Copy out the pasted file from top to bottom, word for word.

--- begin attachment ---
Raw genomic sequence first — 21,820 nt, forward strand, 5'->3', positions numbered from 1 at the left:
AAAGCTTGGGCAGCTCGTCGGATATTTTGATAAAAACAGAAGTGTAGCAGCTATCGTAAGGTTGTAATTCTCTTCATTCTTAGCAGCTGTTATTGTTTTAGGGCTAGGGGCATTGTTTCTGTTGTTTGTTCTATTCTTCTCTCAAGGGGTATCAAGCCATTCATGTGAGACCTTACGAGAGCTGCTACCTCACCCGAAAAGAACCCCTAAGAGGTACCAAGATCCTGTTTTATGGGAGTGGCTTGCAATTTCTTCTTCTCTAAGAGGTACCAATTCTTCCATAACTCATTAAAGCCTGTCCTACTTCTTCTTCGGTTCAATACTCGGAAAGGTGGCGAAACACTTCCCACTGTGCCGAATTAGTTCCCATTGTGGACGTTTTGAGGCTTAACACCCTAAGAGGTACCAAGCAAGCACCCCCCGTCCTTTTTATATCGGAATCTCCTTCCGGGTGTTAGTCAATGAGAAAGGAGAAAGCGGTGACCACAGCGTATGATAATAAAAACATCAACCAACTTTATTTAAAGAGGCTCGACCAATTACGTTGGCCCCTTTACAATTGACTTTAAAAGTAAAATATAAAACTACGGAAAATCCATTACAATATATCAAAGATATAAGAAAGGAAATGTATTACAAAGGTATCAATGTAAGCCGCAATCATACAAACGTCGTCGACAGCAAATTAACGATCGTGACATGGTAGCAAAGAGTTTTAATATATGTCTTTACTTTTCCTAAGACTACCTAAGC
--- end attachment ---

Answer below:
Raw genomic sequence first — 21,820 nt, forward strand, 5'->3', positions numbered from 1 at the left:
AAAGCTTGGGCAGCTCGTCGGATATTTTGATAAAAACAGAAGTGTAGCAGCTATCGTAAGGTTGTAATTCTCTTCATTCTTAGCAGCTGTTATTGTTTTAGGGCTAGGGGCATTGTTTCTGTTGTTTGTTCTATTCTTCTCTCAAGGGGTATCAAGCCATTCATGTGAGACCTTACGAGAGCTGCTACCTCACCCGAAAAGAACCCCTAAGAGGTACCAAGATCCTGTTTTATGGGAGTGGCTTGCAATTTCTTCTTCTCTAAGAGGTACCAATTCTTCCATAACTCATTAAAGCCTGTCCTACTTCTTCTTCGGTTCAATACTCGGAAAGGTGGCGAAACACTTCCCACTGTGCCGAATTAGTTCCCATTGTGGACGTTTTGAGGCTTAACACCCTAAGAGGTACCAAGCAAGCACCCCCCGTCCTTTTTATATCGGAATCTCCTTCCGGGTGTTAGTCAATGAGAAAGGAGAAAGCGGTGACCACAGCGTATGATAATAAAAACATCAACCAACTTTATTTAAAGAGGCTCGACCAATTACGTTGGCCCCTTTACAATTGACTTTAAAAGTAAAATATAAAACTACGGAAAATCCATTACAATATATCAAAGATATAAGAAAGGAAATGTATTACAAAGGTATCAATGTAAGCCGCAATCATACAAACGTCGTCGACAGCAAATTAACGATCGTGACATGGTAGCAAAGAGTTTTAATATATGTCTTTACTTTTCCTAAGACTACCTAAGC